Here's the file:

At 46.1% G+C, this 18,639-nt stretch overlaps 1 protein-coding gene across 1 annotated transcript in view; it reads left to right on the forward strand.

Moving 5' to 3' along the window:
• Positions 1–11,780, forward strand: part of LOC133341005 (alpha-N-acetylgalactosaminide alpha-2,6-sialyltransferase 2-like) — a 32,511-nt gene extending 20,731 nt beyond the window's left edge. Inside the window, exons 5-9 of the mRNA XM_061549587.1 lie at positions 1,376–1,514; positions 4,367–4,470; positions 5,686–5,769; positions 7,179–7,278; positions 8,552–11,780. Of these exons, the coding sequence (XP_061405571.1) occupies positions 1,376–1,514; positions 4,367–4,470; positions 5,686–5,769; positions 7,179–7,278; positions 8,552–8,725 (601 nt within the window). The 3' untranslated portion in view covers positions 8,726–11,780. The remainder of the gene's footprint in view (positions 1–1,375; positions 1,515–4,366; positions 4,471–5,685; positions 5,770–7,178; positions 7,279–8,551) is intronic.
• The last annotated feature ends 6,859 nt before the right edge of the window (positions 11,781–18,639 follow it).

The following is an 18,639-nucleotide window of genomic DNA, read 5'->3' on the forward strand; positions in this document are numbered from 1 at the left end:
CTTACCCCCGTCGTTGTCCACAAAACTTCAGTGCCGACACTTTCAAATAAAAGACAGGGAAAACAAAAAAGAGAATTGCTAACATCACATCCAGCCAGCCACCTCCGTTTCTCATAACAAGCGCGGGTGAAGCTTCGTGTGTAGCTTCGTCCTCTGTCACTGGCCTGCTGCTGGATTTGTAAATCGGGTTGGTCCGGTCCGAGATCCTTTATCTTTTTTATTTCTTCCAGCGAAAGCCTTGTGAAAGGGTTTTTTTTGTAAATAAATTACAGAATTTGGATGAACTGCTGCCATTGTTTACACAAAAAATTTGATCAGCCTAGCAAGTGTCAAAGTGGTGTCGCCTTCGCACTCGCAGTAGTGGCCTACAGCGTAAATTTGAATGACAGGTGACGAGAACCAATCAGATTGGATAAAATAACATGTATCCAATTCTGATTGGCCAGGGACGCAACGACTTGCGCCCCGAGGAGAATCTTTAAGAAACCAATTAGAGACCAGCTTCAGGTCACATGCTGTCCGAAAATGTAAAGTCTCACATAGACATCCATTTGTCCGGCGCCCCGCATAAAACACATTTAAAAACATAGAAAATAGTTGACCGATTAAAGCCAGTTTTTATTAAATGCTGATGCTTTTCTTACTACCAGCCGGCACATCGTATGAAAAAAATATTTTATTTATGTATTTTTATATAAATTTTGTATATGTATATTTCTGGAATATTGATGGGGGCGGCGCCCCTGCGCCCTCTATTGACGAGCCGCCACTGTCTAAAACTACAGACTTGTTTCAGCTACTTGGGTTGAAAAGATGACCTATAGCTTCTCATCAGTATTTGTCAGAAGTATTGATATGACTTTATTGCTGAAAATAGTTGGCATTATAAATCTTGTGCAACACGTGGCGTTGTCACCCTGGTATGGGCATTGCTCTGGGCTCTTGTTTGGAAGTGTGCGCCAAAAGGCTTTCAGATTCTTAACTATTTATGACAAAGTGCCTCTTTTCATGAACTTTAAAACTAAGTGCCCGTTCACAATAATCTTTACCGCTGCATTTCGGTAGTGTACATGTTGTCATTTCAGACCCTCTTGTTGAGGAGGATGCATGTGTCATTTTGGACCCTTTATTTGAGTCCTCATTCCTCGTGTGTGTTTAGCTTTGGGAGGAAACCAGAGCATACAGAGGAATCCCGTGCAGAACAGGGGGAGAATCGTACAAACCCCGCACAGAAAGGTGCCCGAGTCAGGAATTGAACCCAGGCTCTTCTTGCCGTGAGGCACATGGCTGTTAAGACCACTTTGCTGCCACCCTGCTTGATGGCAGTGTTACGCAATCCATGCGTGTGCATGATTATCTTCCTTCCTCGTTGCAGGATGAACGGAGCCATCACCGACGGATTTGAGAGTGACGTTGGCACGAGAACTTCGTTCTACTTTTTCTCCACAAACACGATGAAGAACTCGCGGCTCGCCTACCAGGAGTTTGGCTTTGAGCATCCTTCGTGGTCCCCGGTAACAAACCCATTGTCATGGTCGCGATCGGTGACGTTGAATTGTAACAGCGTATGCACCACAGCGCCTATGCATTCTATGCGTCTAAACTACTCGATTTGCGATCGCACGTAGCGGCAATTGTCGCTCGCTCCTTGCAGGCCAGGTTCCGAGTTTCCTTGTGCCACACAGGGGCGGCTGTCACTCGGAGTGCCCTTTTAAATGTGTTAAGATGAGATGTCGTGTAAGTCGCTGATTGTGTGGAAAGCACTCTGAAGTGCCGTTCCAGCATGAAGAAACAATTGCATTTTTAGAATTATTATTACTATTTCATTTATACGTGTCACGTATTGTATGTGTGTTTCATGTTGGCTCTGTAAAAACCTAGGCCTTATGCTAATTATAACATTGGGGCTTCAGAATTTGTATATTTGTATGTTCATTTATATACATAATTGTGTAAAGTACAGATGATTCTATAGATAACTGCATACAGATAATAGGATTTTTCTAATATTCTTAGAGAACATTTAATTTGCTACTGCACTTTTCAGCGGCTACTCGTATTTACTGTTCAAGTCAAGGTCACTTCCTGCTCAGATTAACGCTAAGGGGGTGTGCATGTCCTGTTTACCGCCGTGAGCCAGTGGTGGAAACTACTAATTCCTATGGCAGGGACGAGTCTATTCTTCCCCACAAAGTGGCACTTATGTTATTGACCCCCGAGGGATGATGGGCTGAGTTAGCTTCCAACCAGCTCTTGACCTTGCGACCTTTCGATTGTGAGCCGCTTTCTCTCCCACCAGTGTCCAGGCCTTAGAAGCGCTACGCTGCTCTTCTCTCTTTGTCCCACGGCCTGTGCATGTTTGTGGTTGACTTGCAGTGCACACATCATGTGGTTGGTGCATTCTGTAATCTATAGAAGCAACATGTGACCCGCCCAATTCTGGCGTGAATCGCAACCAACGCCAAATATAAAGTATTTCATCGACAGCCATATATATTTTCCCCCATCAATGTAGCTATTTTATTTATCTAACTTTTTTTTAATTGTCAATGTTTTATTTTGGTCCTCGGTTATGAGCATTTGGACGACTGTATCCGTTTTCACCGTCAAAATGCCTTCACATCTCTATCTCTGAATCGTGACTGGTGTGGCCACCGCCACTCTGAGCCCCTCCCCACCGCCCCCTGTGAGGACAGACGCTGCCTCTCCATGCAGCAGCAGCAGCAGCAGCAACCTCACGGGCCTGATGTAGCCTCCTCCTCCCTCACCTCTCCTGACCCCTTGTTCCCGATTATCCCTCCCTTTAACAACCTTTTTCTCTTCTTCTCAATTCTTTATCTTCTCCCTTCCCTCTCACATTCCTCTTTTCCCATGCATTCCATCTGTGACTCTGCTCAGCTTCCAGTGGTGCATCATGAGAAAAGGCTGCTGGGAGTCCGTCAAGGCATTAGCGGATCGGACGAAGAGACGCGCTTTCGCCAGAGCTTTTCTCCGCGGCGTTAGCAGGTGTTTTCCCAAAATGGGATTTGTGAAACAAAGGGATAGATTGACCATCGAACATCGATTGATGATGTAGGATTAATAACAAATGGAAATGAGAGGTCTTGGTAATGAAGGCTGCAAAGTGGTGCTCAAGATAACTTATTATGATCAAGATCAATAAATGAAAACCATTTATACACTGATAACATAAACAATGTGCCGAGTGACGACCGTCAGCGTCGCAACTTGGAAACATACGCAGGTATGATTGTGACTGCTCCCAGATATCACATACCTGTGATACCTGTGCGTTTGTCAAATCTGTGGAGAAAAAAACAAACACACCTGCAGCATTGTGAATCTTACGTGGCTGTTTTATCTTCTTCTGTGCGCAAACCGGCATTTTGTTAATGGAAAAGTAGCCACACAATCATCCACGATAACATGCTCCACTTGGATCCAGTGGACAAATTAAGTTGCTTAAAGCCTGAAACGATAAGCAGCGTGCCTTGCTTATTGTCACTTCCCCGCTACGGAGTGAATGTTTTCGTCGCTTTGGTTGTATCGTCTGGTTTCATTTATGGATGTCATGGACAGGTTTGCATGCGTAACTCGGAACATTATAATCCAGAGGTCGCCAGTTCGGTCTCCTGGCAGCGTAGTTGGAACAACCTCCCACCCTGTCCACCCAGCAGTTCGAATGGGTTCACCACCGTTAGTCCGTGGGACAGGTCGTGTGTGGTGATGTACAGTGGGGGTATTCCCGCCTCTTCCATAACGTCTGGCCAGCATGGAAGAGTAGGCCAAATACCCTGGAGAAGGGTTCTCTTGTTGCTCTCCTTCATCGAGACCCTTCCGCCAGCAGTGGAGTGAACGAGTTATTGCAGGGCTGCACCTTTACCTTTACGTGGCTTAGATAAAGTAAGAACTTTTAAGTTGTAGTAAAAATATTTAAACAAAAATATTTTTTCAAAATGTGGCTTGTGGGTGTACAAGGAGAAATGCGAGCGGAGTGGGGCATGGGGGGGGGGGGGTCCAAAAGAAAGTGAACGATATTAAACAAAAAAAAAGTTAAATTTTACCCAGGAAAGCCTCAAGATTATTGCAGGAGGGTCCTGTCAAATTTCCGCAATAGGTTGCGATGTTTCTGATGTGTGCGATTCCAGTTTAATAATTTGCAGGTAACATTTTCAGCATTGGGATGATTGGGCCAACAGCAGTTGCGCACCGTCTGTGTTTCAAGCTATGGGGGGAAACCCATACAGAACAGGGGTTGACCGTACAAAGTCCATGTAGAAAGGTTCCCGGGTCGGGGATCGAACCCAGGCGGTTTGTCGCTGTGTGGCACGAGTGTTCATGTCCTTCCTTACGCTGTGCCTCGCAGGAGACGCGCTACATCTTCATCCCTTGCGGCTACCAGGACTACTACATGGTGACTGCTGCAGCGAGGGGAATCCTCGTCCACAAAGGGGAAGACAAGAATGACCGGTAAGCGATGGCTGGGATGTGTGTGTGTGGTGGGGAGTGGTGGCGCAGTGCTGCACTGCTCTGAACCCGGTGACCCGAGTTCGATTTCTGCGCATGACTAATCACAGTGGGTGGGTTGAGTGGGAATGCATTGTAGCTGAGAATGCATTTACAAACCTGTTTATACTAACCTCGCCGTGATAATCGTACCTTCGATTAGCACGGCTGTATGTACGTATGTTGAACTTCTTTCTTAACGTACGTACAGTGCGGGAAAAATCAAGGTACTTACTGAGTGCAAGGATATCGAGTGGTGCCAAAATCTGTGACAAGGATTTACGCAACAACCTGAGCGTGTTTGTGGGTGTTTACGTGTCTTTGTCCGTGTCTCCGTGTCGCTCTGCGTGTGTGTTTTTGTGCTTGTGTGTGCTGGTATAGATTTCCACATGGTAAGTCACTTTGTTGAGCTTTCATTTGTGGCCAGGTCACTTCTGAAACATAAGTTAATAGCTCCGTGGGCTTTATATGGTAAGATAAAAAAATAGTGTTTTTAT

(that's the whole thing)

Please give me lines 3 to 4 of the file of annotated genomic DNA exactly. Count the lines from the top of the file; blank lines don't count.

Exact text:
• Positions 1–11,780, forward strand: part of LOC133341005 (alpha-N-acetylgalactosaminide alpha-2,6-sialyltransferase 2-like) — a 32,511-nt gene extending 20,731 nt beyond the window's left edge. Inside the window, exons 5-9 of the mRNA XM_061549587.1 lie at positions 1,376–1,514; positions 4,367–4,470; positions 5,686–5,769; positions 7,179–7,278; positions 8,552–11,780. Of these exons, the coding sequence (XP_061405571.1) occupies positions 1,376–1,514; positions 4,367–4,470; positions 5,686–5,769; positions 7,179–7,278; positions 8,552–8,725 (601 nt within the window). The 3' untranslated portion in view covers positions 8,726–11,780. The remainder of the gene's footprint in view (positions 1–1,375; positions 1,515–4,366; positions 4,471–5,685; positions 5,770–7,178; positions 7,279–8,551) is intronic.
• The last annotated feature ends 6,859 nt before the right edge of the window (positions 11,781–18,639 follow it).